Pink potato among 16 new kinds of spuds touted by Ottawa
Rainbow of tubers set to carve slice out of traditional marketplace
Bright pink and purple are the hot new fashion colours for Spring 2016, for potatoes.
Every year the federal government releases new kinds of potatoes to the marketplace: the spuds that eventually end up sprouting in our gardens, turning golden in our deep fryers and mushed under our mashers.
This year, Agriculture and Agri-Food Canada (AAFC) has released 16 new kinds of potatoes, including one that may be better than the current standard French fry potato, the Russet Burbank.
There's even a pink potato among the new tubers.
The potatoes were unearthed Wednesday at events in Guelph, Ont., Frederiction, N.B. and Lethbridge, Alta.
Potatoes with appeal
According to AAFC, the current crop of potatoes was narrowed down from over 120,000 hybrid seedlings. Those seedlings were grown, tested, bred with other varieties, measured and tested again to isolate the genes that make these new potatoes more appealing.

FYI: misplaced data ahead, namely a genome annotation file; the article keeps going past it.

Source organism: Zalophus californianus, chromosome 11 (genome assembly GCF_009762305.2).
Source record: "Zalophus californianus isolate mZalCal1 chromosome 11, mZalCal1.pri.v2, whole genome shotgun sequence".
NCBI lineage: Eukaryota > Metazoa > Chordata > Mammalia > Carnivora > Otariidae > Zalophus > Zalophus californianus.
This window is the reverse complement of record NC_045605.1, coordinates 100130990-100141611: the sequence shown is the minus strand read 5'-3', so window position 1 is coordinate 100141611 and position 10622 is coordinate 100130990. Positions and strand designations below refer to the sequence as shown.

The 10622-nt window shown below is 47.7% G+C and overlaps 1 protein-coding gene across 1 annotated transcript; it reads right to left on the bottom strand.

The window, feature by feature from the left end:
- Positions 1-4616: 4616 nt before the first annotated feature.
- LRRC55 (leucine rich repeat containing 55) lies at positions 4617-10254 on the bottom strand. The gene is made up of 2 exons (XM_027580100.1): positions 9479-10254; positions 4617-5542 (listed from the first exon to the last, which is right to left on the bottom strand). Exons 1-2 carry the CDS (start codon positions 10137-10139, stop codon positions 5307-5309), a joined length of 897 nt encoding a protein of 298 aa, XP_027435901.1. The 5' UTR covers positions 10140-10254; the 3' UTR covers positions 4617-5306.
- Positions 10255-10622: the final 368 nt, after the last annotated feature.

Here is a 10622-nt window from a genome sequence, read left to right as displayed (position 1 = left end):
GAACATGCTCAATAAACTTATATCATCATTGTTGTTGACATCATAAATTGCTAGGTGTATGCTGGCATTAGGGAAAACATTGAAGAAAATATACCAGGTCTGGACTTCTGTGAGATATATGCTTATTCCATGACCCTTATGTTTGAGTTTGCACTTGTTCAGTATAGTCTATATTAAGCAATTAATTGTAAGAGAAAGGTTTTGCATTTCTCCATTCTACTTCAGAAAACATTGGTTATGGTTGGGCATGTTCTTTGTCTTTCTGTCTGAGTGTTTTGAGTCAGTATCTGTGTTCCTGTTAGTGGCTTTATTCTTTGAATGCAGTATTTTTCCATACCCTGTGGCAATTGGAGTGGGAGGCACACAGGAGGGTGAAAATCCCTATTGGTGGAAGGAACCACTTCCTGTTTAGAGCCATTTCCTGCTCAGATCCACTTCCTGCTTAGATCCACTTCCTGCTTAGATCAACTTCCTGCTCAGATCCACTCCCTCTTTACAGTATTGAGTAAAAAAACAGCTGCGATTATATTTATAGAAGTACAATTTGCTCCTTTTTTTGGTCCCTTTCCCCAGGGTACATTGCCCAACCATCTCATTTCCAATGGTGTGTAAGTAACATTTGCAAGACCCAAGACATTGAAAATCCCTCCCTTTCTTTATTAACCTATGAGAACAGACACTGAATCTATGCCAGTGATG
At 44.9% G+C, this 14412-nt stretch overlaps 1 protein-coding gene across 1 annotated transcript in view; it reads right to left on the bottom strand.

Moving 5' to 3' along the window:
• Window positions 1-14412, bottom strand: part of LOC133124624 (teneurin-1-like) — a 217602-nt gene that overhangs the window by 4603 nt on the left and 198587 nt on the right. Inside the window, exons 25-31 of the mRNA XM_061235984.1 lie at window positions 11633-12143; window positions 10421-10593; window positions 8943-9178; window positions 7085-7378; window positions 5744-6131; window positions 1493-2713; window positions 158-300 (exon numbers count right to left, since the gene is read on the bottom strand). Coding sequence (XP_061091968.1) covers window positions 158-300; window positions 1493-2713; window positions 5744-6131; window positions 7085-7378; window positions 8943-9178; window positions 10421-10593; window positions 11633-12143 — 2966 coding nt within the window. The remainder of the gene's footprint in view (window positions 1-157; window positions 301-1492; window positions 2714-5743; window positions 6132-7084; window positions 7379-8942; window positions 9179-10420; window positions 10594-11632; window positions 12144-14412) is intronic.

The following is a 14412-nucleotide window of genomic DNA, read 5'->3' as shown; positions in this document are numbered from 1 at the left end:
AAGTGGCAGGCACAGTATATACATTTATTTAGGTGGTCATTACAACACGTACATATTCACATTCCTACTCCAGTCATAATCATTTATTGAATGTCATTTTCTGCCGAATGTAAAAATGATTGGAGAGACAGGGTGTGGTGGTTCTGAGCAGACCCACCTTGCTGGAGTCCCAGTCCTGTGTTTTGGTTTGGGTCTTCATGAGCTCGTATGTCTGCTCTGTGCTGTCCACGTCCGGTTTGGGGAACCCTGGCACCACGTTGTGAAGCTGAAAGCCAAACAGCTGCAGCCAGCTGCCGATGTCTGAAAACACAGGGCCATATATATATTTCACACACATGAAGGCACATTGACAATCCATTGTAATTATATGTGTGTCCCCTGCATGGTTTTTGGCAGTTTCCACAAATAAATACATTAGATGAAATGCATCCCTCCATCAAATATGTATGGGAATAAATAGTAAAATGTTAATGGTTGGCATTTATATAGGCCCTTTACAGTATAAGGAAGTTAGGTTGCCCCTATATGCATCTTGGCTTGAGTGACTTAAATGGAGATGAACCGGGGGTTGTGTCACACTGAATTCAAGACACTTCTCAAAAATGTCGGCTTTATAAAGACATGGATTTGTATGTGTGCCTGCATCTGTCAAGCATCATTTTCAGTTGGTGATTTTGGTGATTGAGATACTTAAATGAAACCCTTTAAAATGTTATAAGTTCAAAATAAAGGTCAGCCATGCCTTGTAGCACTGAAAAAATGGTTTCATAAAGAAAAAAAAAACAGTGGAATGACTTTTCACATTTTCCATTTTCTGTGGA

Researchers are trying to breed potatoes that produce better yields, are more resistant to pests and diseases or are easier to process. They're also looking for better nutritional value and desirable cooking qualities – potatoes are given boil, bake, French fry and chip scores, too.
Pink is 'good'
According to the agency, the pink potato has a "good" boil score but only a "fair" bake score.
During boil tests, potatoes are ranked by AAFC on appearance, texture, off-flavour, sloughing and discolouration. Bake tests look at the same, but don't consider sloughing. A bake score of less than 55 or a boil score of less than 50 is considered unacceptable.
In case you were wondering, the new pink potato, AR2016-07, has an overall mean bake score of 64. Another Canadian innovation, the Yukon Gold East potato, has an overall mean bake score of 83.